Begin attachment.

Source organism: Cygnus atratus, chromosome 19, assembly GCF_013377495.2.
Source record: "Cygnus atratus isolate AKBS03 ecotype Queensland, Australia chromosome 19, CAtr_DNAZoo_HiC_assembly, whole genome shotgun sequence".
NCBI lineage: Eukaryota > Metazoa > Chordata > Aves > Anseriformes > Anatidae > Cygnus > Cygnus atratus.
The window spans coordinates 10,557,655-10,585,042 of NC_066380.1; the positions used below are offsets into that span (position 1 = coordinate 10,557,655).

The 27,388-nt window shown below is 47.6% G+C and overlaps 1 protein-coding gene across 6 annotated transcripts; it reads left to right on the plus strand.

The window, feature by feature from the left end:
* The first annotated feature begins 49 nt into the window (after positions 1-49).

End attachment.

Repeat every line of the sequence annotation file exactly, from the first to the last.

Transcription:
Source organism: Cygnus atratus, chromosome 19, assembly GCF_013377495.2.
Source record: "Cygnus atratus isolate AKBS03 ecotype Queensland, Australia chromosome 19, CAtr_DNAZoo_HiC_assembly, whole genome shotgun sequence".
NCBI lineage: Eukaryota > Metazoa > Chordata > Aves > Anseriformes > Anatidae > Cygnus > Cygnus atratus.
The window spans coordinates 10,557,655-10,585,042 of NC_066380.1; the positions used below are offsets into that span (position 1 = coordinate 10,557,655).

The 27,388-nt window shown below is 47.6% G+C and overlaps 1 protein-coding gene across 6 annotated transcripts; it reads left to right on the plus strand.

The window, feature by feature from the left end:
* The first annotated feature begins 49 nt into the window (after positions 1-49).